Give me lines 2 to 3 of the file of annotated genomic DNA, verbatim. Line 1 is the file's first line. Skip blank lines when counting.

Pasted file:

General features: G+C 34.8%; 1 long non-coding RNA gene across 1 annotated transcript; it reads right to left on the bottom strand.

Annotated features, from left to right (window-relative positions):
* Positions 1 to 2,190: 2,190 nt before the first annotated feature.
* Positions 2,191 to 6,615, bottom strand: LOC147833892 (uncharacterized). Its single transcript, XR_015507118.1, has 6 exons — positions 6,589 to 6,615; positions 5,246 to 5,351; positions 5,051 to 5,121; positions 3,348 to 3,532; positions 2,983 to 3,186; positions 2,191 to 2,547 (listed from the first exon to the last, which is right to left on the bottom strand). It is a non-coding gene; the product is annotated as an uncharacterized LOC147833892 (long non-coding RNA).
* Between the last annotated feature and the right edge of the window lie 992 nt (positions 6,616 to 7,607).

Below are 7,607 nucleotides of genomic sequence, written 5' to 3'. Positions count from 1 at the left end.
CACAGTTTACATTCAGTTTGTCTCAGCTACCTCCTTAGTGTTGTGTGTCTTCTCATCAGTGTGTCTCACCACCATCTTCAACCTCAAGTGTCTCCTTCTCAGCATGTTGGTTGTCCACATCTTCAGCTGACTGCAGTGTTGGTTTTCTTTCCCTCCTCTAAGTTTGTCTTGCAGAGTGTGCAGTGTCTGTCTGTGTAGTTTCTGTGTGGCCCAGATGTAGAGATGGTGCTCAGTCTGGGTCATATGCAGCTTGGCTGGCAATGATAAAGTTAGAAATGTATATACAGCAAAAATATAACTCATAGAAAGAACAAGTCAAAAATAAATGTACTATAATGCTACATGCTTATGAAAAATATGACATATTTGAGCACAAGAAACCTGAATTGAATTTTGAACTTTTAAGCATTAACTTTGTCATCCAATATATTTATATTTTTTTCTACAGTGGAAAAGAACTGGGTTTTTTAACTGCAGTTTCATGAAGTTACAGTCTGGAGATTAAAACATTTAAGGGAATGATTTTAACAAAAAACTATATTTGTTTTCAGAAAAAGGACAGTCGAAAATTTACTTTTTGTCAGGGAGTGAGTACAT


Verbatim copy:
Annotated features, from left to right (window-relative positions):
* Positions 1 to 2,190: 2,190 nt before the first annotated feature.